Student Follow-up Activities
Following the one-week Institute program, students are encouraged to write up their projects to be chapters in a future publication. To assist in this process we include here slides of some of the presenters as used during the sessions:
The slides in the above link on critical thinking describe a simple method for determining how good the reasons for your claims are. That is, they describe a simple method for critically assessing arguments. This is the ONLY method; anything else you might have learned is a fraud. Read it again and again, until it becomes a natural extension of yourself!! - Dr. Jeff Buechner
Student Activities during the Institute Program, July 10-16:
Each day the students attended sessions consisting of either lectures, videos or hands-on activity. The lectures included technical information on robotic, computer, biological and biomedical topics. In addition, as special feature of this program, workshop sessions were included each day to provide tools for critical thinking based on philosophical concepts. The combination of these areas provided the students with the basic knowledge needed to begin to address ethical concepts in the arena of robotics.
From time to time each day the students broke up into teams of four or five to discuss the question of the day and write up a response to that question. Each team was accompanied by a Counselor and/or Institute Coordinator; the Discussion Leader also circulated among the groups.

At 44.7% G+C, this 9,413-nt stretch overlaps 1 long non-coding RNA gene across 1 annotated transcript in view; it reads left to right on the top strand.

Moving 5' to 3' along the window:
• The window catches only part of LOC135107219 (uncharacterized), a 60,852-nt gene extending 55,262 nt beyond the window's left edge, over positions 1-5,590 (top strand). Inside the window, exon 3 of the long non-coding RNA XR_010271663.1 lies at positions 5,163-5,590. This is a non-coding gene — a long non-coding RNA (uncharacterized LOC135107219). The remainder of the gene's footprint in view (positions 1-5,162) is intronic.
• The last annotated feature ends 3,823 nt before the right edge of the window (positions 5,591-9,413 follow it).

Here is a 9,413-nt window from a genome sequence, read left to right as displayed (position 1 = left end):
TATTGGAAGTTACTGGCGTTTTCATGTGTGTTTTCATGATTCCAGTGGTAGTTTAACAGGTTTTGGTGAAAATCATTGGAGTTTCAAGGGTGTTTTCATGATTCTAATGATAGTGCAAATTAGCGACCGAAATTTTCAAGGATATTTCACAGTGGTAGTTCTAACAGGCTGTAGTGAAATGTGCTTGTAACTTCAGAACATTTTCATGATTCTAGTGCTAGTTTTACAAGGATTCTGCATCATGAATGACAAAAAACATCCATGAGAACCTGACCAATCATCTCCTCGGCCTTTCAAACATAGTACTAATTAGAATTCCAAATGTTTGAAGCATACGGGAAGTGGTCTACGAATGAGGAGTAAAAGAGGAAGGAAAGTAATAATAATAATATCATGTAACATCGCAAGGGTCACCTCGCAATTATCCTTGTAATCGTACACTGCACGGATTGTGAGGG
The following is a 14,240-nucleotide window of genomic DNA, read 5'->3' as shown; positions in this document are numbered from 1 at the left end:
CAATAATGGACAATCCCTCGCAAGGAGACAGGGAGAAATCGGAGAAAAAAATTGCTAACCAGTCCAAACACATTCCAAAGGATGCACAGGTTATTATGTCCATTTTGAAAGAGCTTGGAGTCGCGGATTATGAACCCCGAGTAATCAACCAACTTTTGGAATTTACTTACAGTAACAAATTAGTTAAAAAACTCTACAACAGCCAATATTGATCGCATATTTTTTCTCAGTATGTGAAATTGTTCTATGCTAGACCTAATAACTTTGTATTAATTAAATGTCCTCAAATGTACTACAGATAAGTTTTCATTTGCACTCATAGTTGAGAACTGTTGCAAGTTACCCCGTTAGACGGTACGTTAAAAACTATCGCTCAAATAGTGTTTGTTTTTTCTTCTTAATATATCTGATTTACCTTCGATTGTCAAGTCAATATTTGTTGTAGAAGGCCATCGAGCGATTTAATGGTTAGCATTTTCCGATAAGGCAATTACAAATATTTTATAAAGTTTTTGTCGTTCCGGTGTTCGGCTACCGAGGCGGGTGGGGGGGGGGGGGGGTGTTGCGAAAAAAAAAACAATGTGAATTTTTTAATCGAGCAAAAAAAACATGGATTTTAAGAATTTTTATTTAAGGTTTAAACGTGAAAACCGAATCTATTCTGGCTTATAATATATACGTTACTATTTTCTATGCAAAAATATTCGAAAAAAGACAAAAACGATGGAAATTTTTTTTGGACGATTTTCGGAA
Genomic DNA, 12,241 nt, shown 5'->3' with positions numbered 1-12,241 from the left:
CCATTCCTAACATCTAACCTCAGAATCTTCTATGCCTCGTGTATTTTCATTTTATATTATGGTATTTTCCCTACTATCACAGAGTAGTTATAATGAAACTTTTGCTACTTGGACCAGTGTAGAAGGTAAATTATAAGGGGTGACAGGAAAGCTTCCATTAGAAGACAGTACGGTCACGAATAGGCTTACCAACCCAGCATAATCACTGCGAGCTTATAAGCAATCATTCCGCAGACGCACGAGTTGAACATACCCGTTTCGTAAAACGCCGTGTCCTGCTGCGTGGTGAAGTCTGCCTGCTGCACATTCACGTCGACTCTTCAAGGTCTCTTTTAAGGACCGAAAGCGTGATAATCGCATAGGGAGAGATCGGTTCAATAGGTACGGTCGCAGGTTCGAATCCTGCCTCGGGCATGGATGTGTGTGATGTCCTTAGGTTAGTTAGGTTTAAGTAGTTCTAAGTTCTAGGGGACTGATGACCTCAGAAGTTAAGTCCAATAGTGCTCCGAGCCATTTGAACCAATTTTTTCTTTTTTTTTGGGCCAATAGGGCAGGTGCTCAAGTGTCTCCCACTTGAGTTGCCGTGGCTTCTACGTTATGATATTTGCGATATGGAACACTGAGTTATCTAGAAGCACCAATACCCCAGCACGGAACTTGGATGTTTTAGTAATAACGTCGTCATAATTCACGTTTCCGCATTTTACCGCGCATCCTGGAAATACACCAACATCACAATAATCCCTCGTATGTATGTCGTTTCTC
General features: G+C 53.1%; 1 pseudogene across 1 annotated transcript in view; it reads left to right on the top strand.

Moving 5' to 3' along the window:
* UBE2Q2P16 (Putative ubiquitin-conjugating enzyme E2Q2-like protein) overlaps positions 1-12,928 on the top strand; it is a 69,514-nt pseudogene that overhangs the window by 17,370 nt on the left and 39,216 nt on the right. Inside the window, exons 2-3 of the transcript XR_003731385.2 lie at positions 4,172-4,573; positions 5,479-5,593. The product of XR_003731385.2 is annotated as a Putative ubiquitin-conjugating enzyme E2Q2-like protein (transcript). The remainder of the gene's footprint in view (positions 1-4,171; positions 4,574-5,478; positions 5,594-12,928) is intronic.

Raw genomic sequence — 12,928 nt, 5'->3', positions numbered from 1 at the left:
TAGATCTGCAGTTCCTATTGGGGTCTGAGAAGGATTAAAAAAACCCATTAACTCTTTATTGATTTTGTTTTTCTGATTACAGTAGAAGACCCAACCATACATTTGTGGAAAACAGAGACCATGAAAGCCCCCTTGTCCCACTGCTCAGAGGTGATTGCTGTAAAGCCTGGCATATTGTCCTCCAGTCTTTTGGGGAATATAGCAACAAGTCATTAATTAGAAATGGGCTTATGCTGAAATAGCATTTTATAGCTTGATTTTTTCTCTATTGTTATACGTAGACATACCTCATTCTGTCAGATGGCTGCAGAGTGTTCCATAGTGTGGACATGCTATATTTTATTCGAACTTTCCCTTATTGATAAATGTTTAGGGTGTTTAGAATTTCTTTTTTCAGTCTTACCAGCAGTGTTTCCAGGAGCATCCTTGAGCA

As the week progressed, each student team was enabled to identify a particular bioethics concept in robotics of interest to them and to develop the topic complete with slides for presentation on the final day of the program.
Debate - A debate was held on the following issue: Should robots (of the future) have the same rights that human beings have? Vice Provost Marcia Brown and several members of the Rutgers University-Newark Debating Team helped prepare students for, and conduct, the debate.
We live in the so-called Information Age, inundated by a plethora of inputs at all times. Each day during the week the students met in one of the Rutgers computer labs to carry out searches for key information that they needed for the debate and also for their individual projects. In four sessions a college librarian presented material on how to properly and fully make use of library resources in searching for authenticated information.
This year's classroom activities included a video conference with students in Africa for discussion of bioethics issues as well as some personal exchanges on likes and dislikes. The students also engaged in two other videoconferences, with presenters in New York and in Vermont - it is indeed a global village that we live in.
A special session was scheduled for a presentation by a staff member of the Institute of Jazz Studies at Rutgers, the world's largest repository of jazz media, journals, music, and artifacts. Various types of jazz music were heard and discussed to engage the students in how the jazz genre relates to current music as well as to everyday life.